In his op-ed article urging a Yes vote on Measure U1 and a No vote on Measure DD—the two rental housing tax hikes appearing on the Berkeley ballot—Stephen Barton, the former Berkeley housing director, embarrasses himself by shilling for big real estate developers and their regressive approach to housing tax policy.
For voters just starting to pay attention, Measure DD would raise the Berkeley tax on owners of residential rental units from 1.081% of gross receipts on rents to 1.5% of gross receipts. That’s a 40 percent increase in the tax rate. Measure U1 would raise the Berkeley landlord tax even higher—from 1.081% of gross receipts to 2.88%. That’s a 166% hike. In both cases, the revenue is intended to support city affordable housing programs—though it could lawfully be used by the City Council for any legitimate municipal purpose.
Barton urges a Yes vote for Measure U1 because Berkeley city officials estimate it will raise more revenue. But here is the rest of the story.
First, unlike Measure DD, which increases the landlord tax across the board, Measure U1 contains a provision exempting certain politically influential groups of landlords, most notably owners of newly-constructed apartment complexes for the first 12 years of occupancy. It’s a tax break worth millions of dollars to big developers and investors in luxury housing projects already exempted from Berkeley rent control. This tax break unfairly and unwisely shifts tax burden away from luxury apartment developers and onto longtime owners of rent-controlled residential properties—landlords who also happen to be the largest source of below-market-rental housing in Berkeley. It’s an approach to taxation only Donald Trump could love.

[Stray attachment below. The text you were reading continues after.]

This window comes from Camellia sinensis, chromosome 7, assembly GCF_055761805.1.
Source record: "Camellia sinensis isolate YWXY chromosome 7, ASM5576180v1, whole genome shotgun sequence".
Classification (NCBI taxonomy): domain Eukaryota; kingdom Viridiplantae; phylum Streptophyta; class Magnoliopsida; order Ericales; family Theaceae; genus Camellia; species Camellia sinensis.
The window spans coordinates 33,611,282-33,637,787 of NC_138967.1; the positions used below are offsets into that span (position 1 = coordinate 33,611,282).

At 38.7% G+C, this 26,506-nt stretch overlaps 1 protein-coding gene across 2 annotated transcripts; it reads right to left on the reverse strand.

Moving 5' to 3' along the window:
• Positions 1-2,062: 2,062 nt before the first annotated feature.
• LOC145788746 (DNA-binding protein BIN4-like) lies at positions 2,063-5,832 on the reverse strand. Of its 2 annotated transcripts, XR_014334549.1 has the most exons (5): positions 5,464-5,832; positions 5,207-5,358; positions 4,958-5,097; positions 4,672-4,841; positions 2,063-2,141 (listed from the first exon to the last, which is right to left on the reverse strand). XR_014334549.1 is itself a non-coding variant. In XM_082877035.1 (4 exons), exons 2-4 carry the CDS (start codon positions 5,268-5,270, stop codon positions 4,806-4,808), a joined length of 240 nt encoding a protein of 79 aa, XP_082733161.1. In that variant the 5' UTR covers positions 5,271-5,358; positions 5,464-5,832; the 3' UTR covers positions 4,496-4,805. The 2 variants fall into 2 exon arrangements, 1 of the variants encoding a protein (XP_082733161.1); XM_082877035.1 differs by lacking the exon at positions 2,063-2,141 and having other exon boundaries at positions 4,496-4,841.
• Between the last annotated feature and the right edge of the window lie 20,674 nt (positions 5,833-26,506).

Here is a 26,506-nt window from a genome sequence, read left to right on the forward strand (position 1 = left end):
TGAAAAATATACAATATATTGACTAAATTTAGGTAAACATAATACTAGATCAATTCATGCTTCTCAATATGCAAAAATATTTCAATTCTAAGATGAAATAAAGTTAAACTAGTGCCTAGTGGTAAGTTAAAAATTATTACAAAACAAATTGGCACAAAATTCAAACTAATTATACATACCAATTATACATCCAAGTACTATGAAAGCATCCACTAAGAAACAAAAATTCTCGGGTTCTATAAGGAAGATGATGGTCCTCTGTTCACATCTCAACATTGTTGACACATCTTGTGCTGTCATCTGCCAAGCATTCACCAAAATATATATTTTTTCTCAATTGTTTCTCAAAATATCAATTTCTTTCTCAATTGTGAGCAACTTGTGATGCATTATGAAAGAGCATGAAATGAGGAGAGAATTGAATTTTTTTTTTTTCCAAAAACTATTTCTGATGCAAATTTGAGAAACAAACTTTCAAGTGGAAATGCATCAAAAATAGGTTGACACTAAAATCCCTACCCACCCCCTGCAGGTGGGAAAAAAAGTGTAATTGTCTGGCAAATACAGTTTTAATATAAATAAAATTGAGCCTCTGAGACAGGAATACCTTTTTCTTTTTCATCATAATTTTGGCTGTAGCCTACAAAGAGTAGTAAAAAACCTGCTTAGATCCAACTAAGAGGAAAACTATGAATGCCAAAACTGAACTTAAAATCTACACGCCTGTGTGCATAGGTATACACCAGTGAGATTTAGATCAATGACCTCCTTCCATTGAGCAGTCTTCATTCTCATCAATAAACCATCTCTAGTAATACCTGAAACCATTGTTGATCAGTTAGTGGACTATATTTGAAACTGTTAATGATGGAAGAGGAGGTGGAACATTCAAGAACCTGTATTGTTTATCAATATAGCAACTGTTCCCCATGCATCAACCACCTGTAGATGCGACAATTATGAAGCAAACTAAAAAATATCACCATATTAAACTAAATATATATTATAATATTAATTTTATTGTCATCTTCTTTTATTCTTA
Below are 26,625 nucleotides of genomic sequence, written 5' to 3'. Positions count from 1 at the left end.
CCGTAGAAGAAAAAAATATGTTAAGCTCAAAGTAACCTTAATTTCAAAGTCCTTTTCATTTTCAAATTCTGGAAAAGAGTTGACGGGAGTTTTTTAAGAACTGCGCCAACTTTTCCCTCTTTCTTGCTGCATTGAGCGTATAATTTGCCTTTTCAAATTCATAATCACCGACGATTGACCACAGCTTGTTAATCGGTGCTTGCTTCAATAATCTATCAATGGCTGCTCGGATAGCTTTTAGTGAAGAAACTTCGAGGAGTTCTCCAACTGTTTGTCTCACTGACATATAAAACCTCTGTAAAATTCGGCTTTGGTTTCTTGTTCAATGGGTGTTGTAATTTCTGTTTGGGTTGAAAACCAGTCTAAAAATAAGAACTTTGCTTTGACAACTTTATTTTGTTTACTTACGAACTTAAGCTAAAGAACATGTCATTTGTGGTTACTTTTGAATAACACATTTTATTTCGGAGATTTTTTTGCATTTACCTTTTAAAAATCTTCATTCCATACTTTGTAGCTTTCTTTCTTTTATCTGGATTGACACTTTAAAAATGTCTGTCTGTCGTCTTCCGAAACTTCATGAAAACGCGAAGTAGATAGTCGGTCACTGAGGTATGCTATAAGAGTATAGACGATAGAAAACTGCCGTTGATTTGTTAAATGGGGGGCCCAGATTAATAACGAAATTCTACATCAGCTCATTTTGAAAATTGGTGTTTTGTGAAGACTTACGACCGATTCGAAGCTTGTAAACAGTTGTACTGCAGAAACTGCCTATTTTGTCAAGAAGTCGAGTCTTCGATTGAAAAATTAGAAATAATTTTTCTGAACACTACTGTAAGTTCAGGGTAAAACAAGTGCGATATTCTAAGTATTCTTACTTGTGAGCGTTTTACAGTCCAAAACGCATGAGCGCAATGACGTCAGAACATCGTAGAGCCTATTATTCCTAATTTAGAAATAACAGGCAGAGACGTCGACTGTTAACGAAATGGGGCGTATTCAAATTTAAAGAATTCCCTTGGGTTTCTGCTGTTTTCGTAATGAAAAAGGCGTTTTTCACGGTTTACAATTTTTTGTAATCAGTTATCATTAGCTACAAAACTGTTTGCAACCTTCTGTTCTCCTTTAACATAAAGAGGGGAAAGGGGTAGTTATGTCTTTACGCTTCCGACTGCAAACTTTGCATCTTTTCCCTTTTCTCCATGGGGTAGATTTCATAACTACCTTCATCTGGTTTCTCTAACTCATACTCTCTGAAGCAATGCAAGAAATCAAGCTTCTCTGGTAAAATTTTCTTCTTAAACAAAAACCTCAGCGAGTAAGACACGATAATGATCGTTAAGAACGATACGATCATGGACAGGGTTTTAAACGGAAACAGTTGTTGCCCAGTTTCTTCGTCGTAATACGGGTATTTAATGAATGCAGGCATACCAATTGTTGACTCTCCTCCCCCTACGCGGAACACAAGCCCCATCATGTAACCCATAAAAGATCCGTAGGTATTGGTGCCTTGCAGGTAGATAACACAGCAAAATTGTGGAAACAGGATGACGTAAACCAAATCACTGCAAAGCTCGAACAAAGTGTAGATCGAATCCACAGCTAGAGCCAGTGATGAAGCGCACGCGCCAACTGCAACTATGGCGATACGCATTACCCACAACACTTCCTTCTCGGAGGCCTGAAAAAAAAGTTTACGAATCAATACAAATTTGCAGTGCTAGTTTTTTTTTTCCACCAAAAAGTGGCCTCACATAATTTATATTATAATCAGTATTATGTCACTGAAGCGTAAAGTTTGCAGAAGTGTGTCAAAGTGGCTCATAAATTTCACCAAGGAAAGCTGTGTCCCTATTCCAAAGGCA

Secondly, Barton fails to acknowledge that city revenue projections for Measure U1 relative to Measure DD are only half the story. Because Measure U1 creates a two-tier tax system for landlords—by raising the tax on some but not on others—it would carry new administrative and enforcement costs that would offset new revenue. On a net basis, Measures DD and U1 are effectively revenue neutral. In fact, on Aug. 30, an Alameda County Superior Court judge ordered city officials to acknowledge on the ballot that Measure U1 contains these exemptions and to adjust revenue projections accordingly.
Vote no on Measure U1. It shifts tax burden away from big developers and onto longtime owners of rent-controlled housing and eventually their tenants. Vote Yes on Measure DD—to raise more money for city affordable housing programs while protecting local providers of rent-controlled housing and our city’s rent-controlled housing stock.
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